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If you’ve recently noticed a stubborn patch of dry, irritated skin that refuses to heal or go away no matter how much lotion or moisturizer you use, it might be actinic keratosis!
This common precancerous skin condition affects around 58 million people in America and has a small chance of turning into skin cancer, which is why you should visit a board-certified dermatologist for a professional skin evaluation if you begin to notice its signs and symptoms.
What Is Actinic Keratosis?
Also known as solar or senile keratosis, actinic keratosis (AK) is a common skin condition that often presents itself on the skin as dry, scaly, rough patches. It is typically thought to be caused by sun damage and years of unprotected exposure to ultraviolet (UV) rays.
Actinic keratosis is often referred to as a “precancer,” as some actinic keratoses can turn into skin cancer and the more AKs one has, the higher their risk for skin cancer is.
Actinic Keratosis FAQ
It’s important to know what actinic keratosis looks like to ensure you get it treated as soon as possible and reduce your risk of it turning into skin cancer. Actinic keratosis symptoms include:
- Rough, sandpaper-like patch of skin that’s easier to feel, rather than see.
- Textured, scaly bumps that may look like pimples.
- Elevated spots that may look and feel like a rash.
- Patch of rough skin that may be the color of red, pink, gray, brown or flesh-colored.
- In some cases, a hard wart-like surface.
- Flat, scaly area that looks like an age spot.
- White, flaky patches on one (or both) lips.
If you start to notice any of these actinic keratosis warning signs, make sure to visit an experienced dermatologist for a professional diagnosis and actinic keratosis treatment plan.
Actinic keratosis is not skin cancer but instead a precancerous skin condition. This means the abnormal skin growths are benign and often pose no risk to one’s health. However, studies have shown around 5-10% of actinic keratoses turn into squamous cell carcinoma, which is why it’s important to detect and treat AK as soon as possible.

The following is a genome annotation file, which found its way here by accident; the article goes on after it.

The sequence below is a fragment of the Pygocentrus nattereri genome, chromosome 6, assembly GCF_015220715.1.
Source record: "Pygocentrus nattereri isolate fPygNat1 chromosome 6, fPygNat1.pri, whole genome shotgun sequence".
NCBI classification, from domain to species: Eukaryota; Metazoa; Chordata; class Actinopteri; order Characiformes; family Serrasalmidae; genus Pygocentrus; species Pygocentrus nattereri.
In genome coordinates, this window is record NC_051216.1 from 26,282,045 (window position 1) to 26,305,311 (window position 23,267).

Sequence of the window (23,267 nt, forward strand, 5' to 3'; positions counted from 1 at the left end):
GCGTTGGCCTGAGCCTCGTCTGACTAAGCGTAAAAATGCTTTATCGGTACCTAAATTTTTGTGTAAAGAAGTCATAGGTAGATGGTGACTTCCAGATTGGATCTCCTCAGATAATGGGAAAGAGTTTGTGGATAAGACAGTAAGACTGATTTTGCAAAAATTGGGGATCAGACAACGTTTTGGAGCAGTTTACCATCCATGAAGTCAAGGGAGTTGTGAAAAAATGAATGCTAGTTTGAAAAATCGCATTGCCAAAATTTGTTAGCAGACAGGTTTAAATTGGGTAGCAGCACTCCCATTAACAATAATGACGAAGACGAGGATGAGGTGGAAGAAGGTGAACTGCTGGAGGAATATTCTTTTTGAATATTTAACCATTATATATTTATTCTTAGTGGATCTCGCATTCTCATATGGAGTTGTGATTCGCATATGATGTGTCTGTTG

Common symptoms of actinic keratosis include an abnormal patch of skin that feels rough, scaly, crusty, or like sandpaper. Actinic keratoses can be raised or flat; range in color from pink, red, white, or tan shades; and its size can range from a small spot (pencil eraser sized) or a larger, quarter-sized patch.
Actinic keratosis and seborrheic keratosis are both common skin conditions, and while they certainly sound similar, they are quite different in how they can impact one’s health. Mainly, seborrheic keratosis is a noncancerous skin growth and poses no risk of turning into skin cancer, unlike actinic keratosis.
Seborrheic keratosis, though it can be irritating and sometimes unsightly, does not require treatment. Actinic keratosis should be treated to reduce the risk of it turning into skin cancer.
Actinic keratosis is usually caused by sun damage, which means it most often shows up on sun-exposed areas. This may include the face, scalp, ears, neck, chest, shoulders, forearms, and back of hands
There are several ways to treat AK, and your dermatologist will determine which is best for you based on several factors. Your dermatologist will review your skin health, how widespread the AKs are, their location, previous skin cancer history, and any other medical conditions you may have.
Common actinic keratosis treatments include:
- Topical Creams
- Cryosurgery (Freezing the Area)
- Photodynamic Therapy
The best treatment will ultimately be decided between the patient and board-certified dermatologist.